Jensen investigated Devi's phenomenal intellect with a series of computational and cognitive challenges, which revealed that Devi's performance on basic cognitive tasks was unexceptional, contrasting sharply with the incredible speed of her complex arithmetic calculations.
He suggested that Devi overcame the normal limits of working memory, which processes new information about tasks at hand, with highly organized and efficient long-term memory strategies that she had developed with a lifetime of practice.
"Some kind of motivational factor that sustains enormous and prolonged interest and practice in a particular skill probably plays a larger part in extremely exceptional performance" than any kind of innate processing speed advantage, concluded Jensen.
Devi herself said that she thought "anyone could do it if they loved numbers the way I do," or "if they had played with numbers for hours every day since early childhood."
As uplifting as that might be to aspiring mentalists, Jensen suggested that Devi's prodigious skills were "like a native language, whereas for most of us arithmetic calculation is at best like the foreign language we learned in school."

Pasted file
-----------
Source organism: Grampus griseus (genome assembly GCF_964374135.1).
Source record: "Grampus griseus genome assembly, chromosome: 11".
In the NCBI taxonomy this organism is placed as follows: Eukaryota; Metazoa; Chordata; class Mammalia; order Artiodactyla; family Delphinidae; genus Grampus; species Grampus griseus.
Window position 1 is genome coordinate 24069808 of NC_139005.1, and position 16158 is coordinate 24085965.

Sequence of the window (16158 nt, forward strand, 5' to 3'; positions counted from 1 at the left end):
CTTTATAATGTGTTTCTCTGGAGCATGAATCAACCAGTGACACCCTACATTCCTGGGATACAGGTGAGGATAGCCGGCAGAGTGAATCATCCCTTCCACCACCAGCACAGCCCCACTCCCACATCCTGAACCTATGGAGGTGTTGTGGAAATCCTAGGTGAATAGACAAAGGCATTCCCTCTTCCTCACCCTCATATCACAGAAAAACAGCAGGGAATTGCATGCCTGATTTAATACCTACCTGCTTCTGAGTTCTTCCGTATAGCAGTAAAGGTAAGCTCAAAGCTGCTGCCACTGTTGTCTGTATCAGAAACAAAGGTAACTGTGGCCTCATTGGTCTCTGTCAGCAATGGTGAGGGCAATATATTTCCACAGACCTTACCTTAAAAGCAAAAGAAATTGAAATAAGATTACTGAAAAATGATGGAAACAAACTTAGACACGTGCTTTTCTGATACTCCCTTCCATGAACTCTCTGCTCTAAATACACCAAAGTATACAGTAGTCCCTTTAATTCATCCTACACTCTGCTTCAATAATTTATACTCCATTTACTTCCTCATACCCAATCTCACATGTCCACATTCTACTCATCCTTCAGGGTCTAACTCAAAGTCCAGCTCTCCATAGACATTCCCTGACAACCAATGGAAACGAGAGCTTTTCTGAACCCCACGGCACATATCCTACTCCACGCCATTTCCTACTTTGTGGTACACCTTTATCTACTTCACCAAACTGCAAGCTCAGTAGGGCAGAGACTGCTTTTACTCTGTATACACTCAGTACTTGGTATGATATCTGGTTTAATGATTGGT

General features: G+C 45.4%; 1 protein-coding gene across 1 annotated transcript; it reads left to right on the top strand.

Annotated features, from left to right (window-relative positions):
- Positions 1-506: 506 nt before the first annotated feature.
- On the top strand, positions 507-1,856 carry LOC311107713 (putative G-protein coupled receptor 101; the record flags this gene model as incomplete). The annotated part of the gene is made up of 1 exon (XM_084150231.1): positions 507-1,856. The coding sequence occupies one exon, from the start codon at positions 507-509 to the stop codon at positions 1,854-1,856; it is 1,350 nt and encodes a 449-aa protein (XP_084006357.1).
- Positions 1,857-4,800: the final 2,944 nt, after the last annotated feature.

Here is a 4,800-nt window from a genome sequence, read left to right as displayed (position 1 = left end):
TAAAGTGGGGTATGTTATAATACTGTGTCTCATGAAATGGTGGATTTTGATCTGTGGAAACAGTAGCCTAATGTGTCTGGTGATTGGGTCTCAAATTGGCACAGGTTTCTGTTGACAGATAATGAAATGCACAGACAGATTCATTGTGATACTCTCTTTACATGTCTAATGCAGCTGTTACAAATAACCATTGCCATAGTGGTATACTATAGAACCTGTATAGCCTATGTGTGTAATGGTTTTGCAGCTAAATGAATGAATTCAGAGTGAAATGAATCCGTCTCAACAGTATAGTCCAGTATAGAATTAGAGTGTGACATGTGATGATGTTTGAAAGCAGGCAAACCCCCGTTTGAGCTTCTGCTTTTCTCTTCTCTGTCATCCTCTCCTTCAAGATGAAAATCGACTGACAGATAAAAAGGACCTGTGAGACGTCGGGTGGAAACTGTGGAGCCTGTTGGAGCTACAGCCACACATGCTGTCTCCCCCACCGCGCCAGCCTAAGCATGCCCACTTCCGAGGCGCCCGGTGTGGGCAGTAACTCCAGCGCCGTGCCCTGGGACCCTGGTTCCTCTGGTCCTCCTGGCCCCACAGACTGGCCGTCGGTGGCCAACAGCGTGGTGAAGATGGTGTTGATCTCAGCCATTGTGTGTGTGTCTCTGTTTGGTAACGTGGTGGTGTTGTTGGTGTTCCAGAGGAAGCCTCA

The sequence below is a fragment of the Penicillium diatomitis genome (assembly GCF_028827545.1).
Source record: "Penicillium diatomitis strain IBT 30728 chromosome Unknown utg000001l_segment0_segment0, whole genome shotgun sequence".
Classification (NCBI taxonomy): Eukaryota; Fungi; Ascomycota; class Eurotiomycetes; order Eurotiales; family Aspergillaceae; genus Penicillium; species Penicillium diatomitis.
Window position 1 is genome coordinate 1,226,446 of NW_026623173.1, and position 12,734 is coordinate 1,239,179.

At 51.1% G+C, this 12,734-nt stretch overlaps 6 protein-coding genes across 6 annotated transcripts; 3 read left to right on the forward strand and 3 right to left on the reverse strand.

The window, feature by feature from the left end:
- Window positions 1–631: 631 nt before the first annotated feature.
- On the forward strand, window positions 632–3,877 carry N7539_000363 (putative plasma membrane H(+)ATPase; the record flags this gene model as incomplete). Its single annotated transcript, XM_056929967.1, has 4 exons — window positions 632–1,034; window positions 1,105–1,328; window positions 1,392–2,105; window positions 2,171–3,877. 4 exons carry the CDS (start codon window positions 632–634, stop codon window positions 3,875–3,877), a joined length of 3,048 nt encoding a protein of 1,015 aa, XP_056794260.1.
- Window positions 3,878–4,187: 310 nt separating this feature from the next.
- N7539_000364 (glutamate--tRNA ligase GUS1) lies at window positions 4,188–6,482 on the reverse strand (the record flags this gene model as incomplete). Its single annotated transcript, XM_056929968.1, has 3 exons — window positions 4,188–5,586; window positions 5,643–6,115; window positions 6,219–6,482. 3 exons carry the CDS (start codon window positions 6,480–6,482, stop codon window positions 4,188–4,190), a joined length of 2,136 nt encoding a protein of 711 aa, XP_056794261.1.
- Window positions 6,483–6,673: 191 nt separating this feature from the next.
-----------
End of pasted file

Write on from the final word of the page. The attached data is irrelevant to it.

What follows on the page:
Can You Become A Mathematical Savant?
The basic mathematical operations she so easily demonstrated probably become automatic during the critical learning period of childhood, when the developing brain is most receptive to mastering complex skills.
Devi's facility with numbers came to feel so natural that she was unable to explain any specific strategies as an adult- much like a native English speaker would have trouble explaining the grammatical rules of the language without formal education.
Daniel Tammett, another well-known mathematical savant, is another example of the mysterious mental processes that promote incredible arithmetic skill. Tammett has high-functioning autism and synesthesia, which lets him see numbers and letters in his mind as having characteristics like shapes, colors, and personalities. Among other feats, this type of thinking allowed him to become conversational in Icelandic in only a week and set a world record for reciting the number Pi to 22,514 digits.
It's unlikely that an average child could develop mathematical skills as prodigious as Devi's or Tammett's just by practicing, but human memory is remarkably flexible.
Writer Joshua Foer popularized the art of memory training in his recent high-profile book Moonwalking with Einstein, which recounts how he spent one year developing mnemonic memory strategies that allowed him to win the United States Memory Championship. Despite lacking any extraordinary gift for memory, Foer used techniques that capitalized on the average brain's existing memory capacity.
One can train to develop superb memorization skills like Foer did, but healthy adults shouldn't expect to develop fantastic arithmetic abilities on par with Devi's.